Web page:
This farm house is a late 16th Century traditional Suffolk long house with an exposed timber frame internally. The proposals take inspiration from a typical Suffolk “Back House” being simple in form with a chimney at the gable end. Traditional materials were used, such as pantile and oak boarding, but with a modern twist. Large openings of glass puncture the building between the exposed green oak frame, allowing the gardens and ponds to the south to become part of the interior/exterior space. The interior is modern with raised cord trusses, formed with stainless steel wire ties and oak struts. When first looking at the building the detailing seems simple, however the green oak frame is restrained by stainless steel flitches, to ensure the minimal tolerances permitted within the sliding glass panels are not compromised. The glass panels also disappear into pockets formed within the wall structure. The building is highly insulated achieving u-values way below that required by the current building regulations.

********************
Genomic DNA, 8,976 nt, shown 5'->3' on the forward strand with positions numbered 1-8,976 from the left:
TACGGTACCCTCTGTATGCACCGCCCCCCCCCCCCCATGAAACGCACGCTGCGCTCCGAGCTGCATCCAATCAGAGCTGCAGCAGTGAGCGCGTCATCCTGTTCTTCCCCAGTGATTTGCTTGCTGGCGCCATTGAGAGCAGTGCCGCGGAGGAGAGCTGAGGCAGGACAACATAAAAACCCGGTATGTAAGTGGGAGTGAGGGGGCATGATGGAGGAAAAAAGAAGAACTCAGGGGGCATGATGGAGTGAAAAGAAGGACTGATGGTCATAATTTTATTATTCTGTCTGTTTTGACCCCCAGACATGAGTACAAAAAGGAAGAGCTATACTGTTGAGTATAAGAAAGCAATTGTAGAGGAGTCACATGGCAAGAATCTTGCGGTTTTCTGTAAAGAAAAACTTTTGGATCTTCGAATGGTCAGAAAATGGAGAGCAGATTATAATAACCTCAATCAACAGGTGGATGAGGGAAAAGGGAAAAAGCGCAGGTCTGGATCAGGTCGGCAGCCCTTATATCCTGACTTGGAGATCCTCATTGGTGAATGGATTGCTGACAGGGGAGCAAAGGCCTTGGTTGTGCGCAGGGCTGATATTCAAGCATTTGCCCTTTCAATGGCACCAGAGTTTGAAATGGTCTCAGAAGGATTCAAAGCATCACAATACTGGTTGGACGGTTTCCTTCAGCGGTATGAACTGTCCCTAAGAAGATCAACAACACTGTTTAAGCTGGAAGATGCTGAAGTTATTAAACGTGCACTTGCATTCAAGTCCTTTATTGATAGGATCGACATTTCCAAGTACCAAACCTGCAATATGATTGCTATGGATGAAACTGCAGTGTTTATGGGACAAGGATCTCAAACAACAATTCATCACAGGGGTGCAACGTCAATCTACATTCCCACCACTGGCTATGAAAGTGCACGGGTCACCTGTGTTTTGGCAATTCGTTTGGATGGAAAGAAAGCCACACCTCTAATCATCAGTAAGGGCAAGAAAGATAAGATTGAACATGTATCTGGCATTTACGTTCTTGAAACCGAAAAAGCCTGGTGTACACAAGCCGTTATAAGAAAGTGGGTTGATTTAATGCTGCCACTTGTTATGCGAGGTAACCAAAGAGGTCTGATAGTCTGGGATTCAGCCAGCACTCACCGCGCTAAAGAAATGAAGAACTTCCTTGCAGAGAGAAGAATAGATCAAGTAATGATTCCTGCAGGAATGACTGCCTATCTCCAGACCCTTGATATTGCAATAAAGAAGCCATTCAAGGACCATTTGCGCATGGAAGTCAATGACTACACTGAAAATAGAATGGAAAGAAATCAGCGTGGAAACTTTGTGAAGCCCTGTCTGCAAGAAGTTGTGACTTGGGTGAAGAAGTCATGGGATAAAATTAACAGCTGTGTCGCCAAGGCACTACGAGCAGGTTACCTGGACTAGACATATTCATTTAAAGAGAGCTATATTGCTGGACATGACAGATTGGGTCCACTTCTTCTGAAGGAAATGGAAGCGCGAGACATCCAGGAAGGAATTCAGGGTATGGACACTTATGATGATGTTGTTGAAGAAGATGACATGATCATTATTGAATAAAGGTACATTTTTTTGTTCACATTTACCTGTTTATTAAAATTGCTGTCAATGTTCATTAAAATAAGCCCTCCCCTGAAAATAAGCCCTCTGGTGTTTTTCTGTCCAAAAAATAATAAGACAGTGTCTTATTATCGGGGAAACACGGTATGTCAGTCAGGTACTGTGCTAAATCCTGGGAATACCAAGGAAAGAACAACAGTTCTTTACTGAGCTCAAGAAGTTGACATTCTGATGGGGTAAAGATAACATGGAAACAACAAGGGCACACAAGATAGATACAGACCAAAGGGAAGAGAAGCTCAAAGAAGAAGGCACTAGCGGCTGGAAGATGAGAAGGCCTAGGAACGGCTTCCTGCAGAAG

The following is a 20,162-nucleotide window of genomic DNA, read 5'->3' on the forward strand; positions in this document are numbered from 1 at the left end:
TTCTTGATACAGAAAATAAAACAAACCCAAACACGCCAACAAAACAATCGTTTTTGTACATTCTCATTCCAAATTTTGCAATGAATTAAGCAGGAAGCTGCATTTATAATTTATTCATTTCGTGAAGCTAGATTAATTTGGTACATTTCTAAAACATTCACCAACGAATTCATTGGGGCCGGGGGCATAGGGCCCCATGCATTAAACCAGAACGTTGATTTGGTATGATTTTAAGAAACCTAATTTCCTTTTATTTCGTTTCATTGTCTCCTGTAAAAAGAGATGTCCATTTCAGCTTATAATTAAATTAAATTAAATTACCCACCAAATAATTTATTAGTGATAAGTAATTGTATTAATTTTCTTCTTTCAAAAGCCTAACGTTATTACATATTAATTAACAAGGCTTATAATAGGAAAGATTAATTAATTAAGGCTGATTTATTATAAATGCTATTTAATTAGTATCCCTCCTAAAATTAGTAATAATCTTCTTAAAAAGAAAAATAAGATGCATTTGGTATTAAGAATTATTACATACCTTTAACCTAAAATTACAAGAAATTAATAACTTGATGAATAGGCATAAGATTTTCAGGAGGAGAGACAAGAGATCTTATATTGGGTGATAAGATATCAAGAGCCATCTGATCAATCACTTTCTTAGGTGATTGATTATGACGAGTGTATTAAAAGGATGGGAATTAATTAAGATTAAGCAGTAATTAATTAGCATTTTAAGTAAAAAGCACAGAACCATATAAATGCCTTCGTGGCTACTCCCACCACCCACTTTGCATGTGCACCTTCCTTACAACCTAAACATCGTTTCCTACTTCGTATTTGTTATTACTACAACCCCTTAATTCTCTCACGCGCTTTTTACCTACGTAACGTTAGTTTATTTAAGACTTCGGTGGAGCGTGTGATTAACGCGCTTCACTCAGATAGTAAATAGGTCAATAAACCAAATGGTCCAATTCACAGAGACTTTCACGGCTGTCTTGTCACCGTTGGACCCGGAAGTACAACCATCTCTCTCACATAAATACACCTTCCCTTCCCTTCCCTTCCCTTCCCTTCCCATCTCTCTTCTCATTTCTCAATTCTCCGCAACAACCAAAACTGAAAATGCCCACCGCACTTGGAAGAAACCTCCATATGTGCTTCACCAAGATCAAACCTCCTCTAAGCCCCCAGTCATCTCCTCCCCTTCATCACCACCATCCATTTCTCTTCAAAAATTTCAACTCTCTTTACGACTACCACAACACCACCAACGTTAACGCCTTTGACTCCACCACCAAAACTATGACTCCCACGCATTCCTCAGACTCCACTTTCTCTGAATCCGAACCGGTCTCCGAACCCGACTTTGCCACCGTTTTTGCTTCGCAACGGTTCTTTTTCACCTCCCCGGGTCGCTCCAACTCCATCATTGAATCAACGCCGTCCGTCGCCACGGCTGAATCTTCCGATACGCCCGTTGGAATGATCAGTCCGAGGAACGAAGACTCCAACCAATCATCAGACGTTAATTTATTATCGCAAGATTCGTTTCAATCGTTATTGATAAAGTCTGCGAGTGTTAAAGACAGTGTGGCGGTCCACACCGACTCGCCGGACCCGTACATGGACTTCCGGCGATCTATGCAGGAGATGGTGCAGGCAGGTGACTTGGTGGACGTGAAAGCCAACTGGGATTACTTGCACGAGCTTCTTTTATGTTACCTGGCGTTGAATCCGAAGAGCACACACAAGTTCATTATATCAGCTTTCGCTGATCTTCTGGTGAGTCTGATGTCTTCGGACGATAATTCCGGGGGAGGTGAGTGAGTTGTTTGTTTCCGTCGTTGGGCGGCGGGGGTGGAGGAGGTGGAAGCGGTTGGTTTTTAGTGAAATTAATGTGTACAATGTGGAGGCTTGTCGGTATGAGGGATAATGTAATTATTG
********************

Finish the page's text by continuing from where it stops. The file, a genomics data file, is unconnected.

A high degree of technology is used within the building, with concealed electric blinds, lighting control, heating control all of which can be operated remotely if required.
The original small kitchen, housed in a 20th Century extension to the house, has been removed and now provides a small children’s study, enclosed boat room together with cloak and laundry facilities, all neatly tucked away.